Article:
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Trader Warns “No Amount Of Jawboning Will Stop This”

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Authored by Richard Breslow via Bloomberg,

If you did a word cloud search on today’s market stories, you would probably get back, “on poor volumes”. Traders have, very understandably, hunkered down to wait for Jackson Hole, the G-7 and Labor Day. Although, as far as the last of those items is concerned, it remains to be seen if the first two will give them the luxury of that final week of August vacation.

After these events, let’s hope investors aren’t left scratching around for strategies they can live with, and letting their imaginations run wild, until the central bank meetings scheduled in September. That would be an inexcusable communication fail and hardly just the clever by-product of policy makers thinking they will get more bang for their buck with shock and awe. Investors are well positioned to welcome any additional easing central banks can be goaded into throwing their way.

Sadly, and tellingly, what traders aren’t set up for is their governments actually implementing the policies that would have a good chance of turning things around. Even though we have a pretty good idea where we should start. You can’t follow the Yellow Brick Road without taking the first step in the right direction.

Germany, and, to be fair, some of the others, need to fiscally spend in order to increase private-sector demand, the bane of the European existence. And there is no shortage of worthy projects to invest in. European banks being incentivized to offer cheap loans as a cure for the weak economy is a dangerous fantasy. And, let’s face it, the world can’t afford a perpetually crippled Europe. Especially at a time they have looming, as well as existing, internal problems that no amount of monetary policy liberality can cure.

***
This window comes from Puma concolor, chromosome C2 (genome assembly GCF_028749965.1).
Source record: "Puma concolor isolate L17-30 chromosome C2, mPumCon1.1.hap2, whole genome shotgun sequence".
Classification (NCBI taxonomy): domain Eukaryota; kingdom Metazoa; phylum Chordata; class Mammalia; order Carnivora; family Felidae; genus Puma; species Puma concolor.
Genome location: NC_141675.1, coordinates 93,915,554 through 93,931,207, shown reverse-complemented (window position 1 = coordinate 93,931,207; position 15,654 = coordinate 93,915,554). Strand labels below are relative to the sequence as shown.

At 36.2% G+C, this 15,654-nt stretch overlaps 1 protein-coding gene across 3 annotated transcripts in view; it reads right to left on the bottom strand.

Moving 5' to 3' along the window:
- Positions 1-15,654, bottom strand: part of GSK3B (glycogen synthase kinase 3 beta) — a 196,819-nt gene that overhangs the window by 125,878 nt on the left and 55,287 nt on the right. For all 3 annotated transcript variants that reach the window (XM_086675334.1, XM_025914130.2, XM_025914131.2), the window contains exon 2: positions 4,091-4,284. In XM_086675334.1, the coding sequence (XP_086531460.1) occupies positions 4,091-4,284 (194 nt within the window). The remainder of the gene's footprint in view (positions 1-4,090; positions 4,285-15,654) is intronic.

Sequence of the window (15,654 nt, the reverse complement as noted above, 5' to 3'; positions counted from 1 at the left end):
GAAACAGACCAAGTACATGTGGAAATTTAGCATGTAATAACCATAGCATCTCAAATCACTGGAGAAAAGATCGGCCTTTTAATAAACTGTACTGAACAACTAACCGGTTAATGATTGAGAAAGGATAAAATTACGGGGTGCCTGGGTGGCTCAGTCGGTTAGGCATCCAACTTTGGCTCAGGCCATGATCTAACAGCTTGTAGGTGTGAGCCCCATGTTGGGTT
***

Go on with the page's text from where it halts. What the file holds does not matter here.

The U.S. needs to stop weaponizing trade. Swiveling its ire back and forth between targets to fit the moment has put the entire global economy on edge. The tragedy of this coming weekend’s G-7 wouldn’t be a disgraceful inability to agree on a final communique, but if they use a China respite to focus on Europe. It won’t do any good and it’s not the way to go about righting past wrongs.

Investors have had no alternative but to agree with Singapore’s Prime Minister Lee Hsien Loong when he said that U.S. and China tensions won’t be resolved in the near term and this is negatively impacting his country’s economy. Cue the calls for an autumn ease and more positions, even at these expensive levels, to prepare for it.

Ordinarily, it would be natural to assume that this low-turnover holding pattern would have little probative value and be mostly about stopping out the weak hands before the big events get underway. But there are still some takeaways.

The dollar is bid because people need it.

And as long as we don’t address some of the world’s ills, no amount of jawboning will stop it. Nor any heavy-handed unilateral intervention. There are a number of overly popular safe-haven trades being aggressively recommended. None of them are in denominations emerging-market countries have used to fund themselves. And none of them want to enjoy this status.

The Bloomberg Dollar Index, MSCI Emerging Market Currency Index and the euro are all at important technical levels that are unlikely to be stable for long. These should be followed in tandem. One is unlikely to make a lasting move without confirmation from the others.

Global bond yields are just not ready to rise. It’s how one needs to be positioned, but it sure is distasteful. If central bankers are cheered by these levels rather than stay up every night, they are severely misguided. “Sanity” should replace “fear” in the “greed” coupling.

And equities. Hated by many. Volatile. But as much as they have bent, they have refused to break. And yes, have shown dip buyers have remained active. The S&P 500 handily held support in the most recent sell-off. It has now rallied into its resistance zone.

The next one percent will be a very important test as to which direction is the correction and which the next trend.

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Tyler Durden

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